President Donald Trump torpedoed the summit meeting with North Korean leader Kim Jong-un, in a letter he dictated that was virtually incoherent.
The question now is whether the shoddy, impulsive, neck-snapping reversals of the White House will spark a new round of threats and a new crisis, or whether the opening that had seemed so promising can be continued in other ways.
Trump astounded the established diplomatic corps when he suddenly announced that he would meet with the North Korean leader in a summit. I defended Trump against the punditry, arguing that it is always better to talk than to issue threats, to find areas of common ground rather than prepare targets for attack. The summit, Trump said, would seek to get North Korea to give up its nuclear arsenal in exchange for a lifting of economic sanctions and, presumably, security guarantees.
North Korea made a series of gestures designed to build confidence. It released three American prisoners, which Trump called a “beautiful gesture” in his letter calling off the summit. It pledged that it would halt nuclear and missile tests. On the very day Trump pulled the plug on the summit, North Korea invited foreign journalists to witness the blowing up of its nuclear weapons testing site.
Yet from the beginning the exchange seemed unreal. Trump claimed that the North Korean leader had agreed to complete denuclearization. Most experts believed that North Korea might agree to staged levels of arms control, but that it would never give up its nuclear weapons – seen as vital to its survival – totally.
Yet even as Trump was minting a coin to celebrate the “historic” summit and beginning a campaign to get the Nobel Peace Prize, his bellicose advisers were detonating land mines.
National security adviser John Bolton, who had advocated attacking North Korea, suggested that the U.S. would follow the “Libyan model” with North Korea. Bolton argued that he meant the agreement whereby Muammar Gaddafi gave over all of his nuclear materials (Libya did not have a nuclear weapons arsenal) without any incentives. But Bolton is no one’s fool. He knew that what happened next was Gaddafi faced internal upheaval, the U.S. and European allies intervened for “humanitarian reasons,” bombing Libya, and Gaddafi ended up being captured and murdered.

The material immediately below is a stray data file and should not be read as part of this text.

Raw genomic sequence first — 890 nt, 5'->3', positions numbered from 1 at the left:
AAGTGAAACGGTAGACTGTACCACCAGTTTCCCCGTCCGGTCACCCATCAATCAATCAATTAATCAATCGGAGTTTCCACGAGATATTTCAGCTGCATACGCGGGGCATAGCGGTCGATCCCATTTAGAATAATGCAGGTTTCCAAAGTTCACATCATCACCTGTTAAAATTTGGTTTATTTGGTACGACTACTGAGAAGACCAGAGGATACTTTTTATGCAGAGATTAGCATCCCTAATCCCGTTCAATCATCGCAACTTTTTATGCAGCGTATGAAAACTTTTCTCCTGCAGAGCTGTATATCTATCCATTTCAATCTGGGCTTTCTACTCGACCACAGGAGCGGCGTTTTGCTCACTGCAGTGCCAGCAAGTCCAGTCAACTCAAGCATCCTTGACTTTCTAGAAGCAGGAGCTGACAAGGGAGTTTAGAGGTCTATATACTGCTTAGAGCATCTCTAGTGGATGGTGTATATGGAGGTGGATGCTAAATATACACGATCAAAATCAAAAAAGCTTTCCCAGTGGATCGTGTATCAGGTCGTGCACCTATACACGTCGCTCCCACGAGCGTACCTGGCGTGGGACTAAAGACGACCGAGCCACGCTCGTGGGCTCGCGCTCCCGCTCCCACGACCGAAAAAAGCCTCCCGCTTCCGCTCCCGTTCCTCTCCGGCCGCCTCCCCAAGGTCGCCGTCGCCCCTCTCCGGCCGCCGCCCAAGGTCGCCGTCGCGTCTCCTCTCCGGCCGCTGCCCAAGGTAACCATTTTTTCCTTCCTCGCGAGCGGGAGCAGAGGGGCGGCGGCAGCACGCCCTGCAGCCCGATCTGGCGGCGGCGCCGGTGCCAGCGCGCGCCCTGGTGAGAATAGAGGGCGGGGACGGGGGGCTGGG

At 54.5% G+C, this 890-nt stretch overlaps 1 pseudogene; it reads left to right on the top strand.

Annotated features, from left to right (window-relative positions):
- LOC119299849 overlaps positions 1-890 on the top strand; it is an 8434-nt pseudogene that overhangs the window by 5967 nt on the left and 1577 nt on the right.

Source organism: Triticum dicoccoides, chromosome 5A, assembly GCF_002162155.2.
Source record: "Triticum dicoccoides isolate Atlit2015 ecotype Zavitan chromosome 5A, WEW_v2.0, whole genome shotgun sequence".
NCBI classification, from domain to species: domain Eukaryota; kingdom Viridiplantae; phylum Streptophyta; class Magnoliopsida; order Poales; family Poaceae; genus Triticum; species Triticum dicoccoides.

Not surprisingly, the North Koreans were angered by the notion that this “model” would be applied to them. They cancelled a preparatory meeting in protest. Then Vice President Mike Pence announced that if the North Koreans didn’t make a deal with the U.S., Kim could meet the same fate as Qaddafi. That prompted North Korean officials to call him a “political dummy.”
Saying that they would not “beg the U.S. for dialogue,” Choe Son Hui, the vice foreign minister, unleashed hot rhetoric of her own, asking whether the U.S. “will meet us at a meeting room or encounter us at nuclear-to-nuclear showdown.”
That rhetoric led Trump to cancel the meeting. It is hard to conclude anything but that Bolton and Pence were working to sabotage the meeting that Trump was trumpeting.
Trump’s letter reflects the administration’s confused approach. Trump states he appreciates “your time, patience and effort” in relation to the summit. He says there was a “wonderful dialogue” building between him and the North Korean leader, and the only “dialogue that matters.” He thanks Kim for releasing the hostages. And suggests that if Kim just would “call me or write,” the summit might be back on.
Trump says he is pulling the plug because of “the tremendous anger and open hostility displayed in your most recent statement.” He scorns their nuclear capabilities, reminding them that “ours are so massive and powerful that I pray to God they will never have to be used.”
Trump’s action leaves all embarrassed. Trump suggests that the Chinese were behind Kim’s harsher line. The South Korean president said he didn’t know what to make of the president’s action.
The danger is, of course, that the angry rhetoric and impulsive actions will lead to insults, threats and rising war fears and tensions. To forestall that, it is vital for U.S. allies to act, to support the South Korean president’s opening to the North, and to encourage the North Koreans to continue their pledge to end missile and nuclear weapons testing.
From the U.S., this is a time when citizen diplomacy might step in. Ministers and citizen delegations should seek to go to North Korea. We should explore whether exchange programs can be established to help open up the closed kingdom. We should see if citizen delegations could explore what the North Koreans would see as a sensible set of negotiations.
North Korea’s leader clearly is looking for a way to get out from under sanctions and to open up better relations with the world. Trump’s demand for complete and instant disarmament was never very realistic. But we needn’t return to the brink of war and the exchange of threats.
It is time to build not on the failure of the summit, but on the halting successes of the efforts to get North Korea to stop testing, to stop threatening and to begin opening up.
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